One objection that could be made here is that genuine Christians can in fact “neglect” their salvation; this disregard leads consequently to sin, though it may not involve total apostasy.  A supporting notion for this objection is the fact that the author of Hebrews is apparently addressing a Christian congregation and using the plural “we” multiple times in this section.  Hence, “We (Christians) must pay attention, lest we (Christians) drift away…how shall we (Christians) escape if we (Christians) neglect such a great salvation?”  While this objection carries a lot of weight, it is not insurmountable.  Look carefully at the phrase “how shall we escape if we neglect such a great salvation?”  This clause points to the future aspect of salvation.  Essentially, the author is asking how it is possible for one to escape the coming judgment after finally neglecting the gospel.  Using Owen’s definition of “neglect” from above, these people have omitted the necessary duties to retain the Word.  That is, they have not believed and repented (the necessary duties for salvation) and have thus neglected the gospel.  This final disregard of the gospel leads to the impossibility of escape.  On the other hand, Christians have not disregarded or neglected the gospel; they have repented and believed, meeting the necessary requirements to be saved.

Accordingly, it is not Christians (those who have repented and believed) who finally neglect and drift away from the gospel, losing their salvation; rather, it is those who have constantly neglected the gospel, never meeting the necessary conditions for salvation, who ultimately fall away.  The Christian life is characterized by faith and repentance; and those who fall away demonstrate that they have not ever repented or believed savingly.  While it may be possible to make a case from this warning that true Christians can, in fact, finally apostatize, the context does not inevitably warrant such a conclusion.  Nevertheless, the exhortation to pay closer attention to the gospel is one that should be heeded carefully by all humans alike.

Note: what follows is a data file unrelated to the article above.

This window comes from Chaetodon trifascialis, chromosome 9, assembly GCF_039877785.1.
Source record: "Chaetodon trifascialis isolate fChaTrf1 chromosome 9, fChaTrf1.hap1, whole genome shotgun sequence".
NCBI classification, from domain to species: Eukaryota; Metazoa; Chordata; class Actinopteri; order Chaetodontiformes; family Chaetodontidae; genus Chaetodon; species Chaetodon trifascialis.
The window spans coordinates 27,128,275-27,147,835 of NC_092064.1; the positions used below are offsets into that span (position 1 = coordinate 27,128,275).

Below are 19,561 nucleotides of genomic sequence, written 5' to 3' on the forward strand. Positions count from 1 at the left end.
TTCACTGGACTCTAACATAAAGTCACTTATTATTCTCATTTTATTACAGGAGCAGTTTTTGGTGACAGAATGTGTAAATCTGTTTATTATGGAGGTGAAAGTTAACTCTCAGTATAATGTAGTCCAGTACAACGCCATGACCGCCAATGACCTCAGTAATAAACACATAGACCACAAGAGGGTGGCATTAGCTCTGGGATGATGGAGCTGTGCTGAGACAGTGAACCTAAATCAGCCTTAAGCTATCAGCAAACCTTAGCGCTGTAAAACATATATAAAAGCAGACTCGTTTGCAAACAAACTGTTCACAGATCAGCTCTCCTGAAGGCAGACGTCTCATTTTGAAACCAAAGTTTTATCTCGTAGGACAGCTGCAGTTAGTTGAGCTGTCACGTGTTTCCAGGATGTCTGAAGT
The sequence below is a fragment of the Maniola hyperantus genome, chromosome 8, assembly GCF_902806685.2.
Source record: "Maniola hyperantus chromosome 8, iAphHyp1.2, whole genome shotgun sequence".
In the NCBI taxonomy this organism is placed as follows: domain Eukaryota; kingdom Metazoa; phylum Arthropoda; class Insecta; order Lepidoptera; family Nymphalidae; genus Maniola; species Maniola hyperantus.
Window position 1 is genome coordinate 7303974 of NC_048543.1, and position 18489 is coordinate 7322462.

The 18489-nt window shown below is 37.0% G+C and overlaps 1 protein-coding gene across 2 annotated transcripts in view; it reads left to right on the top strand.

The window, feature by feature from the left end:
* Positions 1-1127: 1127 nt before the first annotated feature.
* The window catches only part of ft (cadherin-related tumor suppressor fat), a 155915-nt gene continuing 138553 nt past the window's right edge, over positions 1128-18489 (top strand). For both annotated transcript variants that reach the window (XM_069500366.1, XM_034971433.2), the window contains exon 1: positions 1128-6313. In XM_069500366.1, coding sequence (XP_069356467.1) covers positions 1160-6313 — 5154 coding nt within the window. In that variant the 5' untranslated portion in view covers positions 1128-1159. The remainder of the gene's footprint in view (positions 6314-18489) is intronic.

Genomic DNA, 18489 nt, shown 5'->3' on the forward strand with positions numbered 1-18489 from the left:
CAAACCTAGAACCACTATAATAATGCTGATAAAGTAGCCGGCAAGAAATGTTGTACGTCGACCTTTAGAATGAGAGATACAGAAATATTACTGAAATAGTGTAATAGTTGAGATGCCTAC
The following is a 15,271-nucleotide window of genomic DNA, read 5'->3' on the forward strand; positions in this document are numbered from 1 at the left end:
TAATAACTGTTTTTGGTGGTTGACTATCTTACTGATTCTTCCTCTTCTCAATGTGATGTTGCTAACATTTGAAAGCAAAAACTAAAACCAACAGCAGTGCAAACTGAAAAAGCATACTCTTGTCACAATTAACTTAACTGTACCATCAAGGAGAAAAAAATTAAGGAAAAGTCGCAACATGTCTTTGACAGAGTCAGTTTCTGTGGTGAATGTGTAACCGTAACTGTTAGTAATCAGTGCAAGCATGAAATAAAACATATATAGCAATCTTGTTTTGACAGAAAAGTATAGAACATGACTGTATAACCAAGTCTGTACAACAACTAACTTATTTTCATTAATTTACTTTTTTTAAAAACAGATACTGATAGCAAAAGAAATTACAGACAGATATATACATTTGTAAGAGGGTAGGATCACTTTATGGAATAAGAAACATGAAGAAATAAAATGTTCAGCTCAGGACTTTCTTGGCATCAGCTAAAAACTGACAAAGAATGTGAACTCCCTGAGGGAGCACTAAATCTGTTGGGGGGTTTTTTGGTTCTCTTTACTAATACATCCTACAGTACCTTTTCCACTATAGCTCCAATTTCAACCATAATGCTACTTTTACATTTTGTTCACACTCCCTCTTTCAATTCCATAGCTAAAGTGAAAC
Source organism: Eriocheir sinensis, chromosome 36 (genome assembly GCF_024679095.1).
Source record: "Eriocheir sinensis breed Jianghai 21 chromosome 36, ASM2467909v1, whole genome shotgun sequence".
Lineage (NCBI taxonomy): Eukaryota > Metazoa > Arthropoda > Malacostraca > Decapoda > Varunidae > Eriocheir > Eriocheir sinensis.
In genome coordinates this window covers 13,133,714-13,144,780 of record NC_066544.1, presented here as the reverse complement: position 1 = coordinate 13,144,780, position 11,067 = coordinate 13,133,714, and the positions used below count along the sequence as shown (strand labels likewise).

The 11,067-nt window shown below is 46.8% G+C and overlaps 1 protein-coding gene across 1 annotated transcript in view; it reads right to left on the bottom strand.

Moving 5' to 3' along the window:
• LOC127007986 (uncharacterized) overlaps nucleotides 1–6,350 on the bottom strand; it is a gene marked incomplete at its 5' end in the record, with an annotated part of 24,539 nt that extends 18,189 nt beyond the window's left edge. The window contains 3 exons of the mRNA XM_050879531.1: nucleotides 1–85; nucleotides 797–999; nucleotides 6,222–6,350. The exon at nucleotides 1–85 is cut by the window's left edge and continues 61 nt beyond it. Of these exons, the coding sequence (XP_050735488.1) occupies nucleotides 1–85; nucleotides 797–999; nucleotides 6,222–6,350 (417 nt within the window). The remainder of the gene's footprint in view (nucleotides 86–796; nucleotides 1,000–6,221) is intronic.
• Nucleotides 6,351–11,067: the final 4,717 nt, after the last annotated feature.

Warning Passage #2—Hebrews 3:7-4:13

The second noticeable warning in Hebrews is found over an extensive period of text from 3:7-4:13.  Sprinkled throughout the passage are such exhortations as “Today, if you hear his voice, do not harden your hearts as in the rebellion” (3:7-8; cf. 3:15, 4:7), “Take care, brothers, lest there be in any of you an evil, unbelieving heart, leading you to fall away from the living God” (3:12), and “Let us therefore strive to enter that rest, so that no one may fall by the same sort of disobedience” (4:11).  Riddled with quotations and examples from the Old Testament, this passage causes a variety of problems for even the most scrupulous readers.  Nevertheless, an examination of this warning can be undertaken to determine whether the author thought that a genuine Christian could lose their salvation.  Three distinct parts of the warning will be examined here: 1) The concept of rest in 3:11 and 4:1-11; 2) The clauses which state, “Today, if you hear his voice, do not harden your hearts as in the rebellion” in 3:7, 15, and 4:7; and 3) The clause which states, “Take care, brothers, lest there be in any of you an evil, unbelieving heart, leading you to fall away from the living God.”

To begin with, the biggest theme in this warning is that of “rest.”  Whether in reference to those who “shall not enter [God’s] rest,” (3:11) or an exhortation to “strive to enter that rest, so that no one may fall by the same sort of disobedience” (4:11), rest is obviously a fundamental idea to this passage.  That said, what does this rest entail?  What does it mean to enter into God’s rest?  Blomberg notes the rich history of this theme throughout Scripture:[6] God rested on the seventh day of creation in Genesis 2:2; Joshua led the Israelites into the Promised Land, providing them rest from their enemies; the offer of rest for those in right relationship with God from Psalm 95.  Moreover, Blomberg declares, “It is appropriate, therefore, to speak of people who become Christians as entering into God’s rest, a kind of “Sabbath-rest” that is not tied to a particular day of the week or frequency of celebration but continues endlessly, even into the age to come.”[7]  Thus, it may be concluded from this that all of the exhortations to enter into God’s rest are aimed at unbelievers.  That is, according to the concept Blomberg puts forward, it would be pointless to exhort Christians to enter into God’s rest because they are already partaking in God’s rest.  Furthermore, the author develops an idea of two different groups of people in view regarding the theme of rest.  In 3:14-19, he is comparing Christians (i.e., those who have come to share in Christ, v. 14) with unbelievers.  He shows that the disobedient Israelites were unable to enter God’s rest because of unbelief (3:19).  Obviously, the question of apostasy is not even in view in this part of the warning.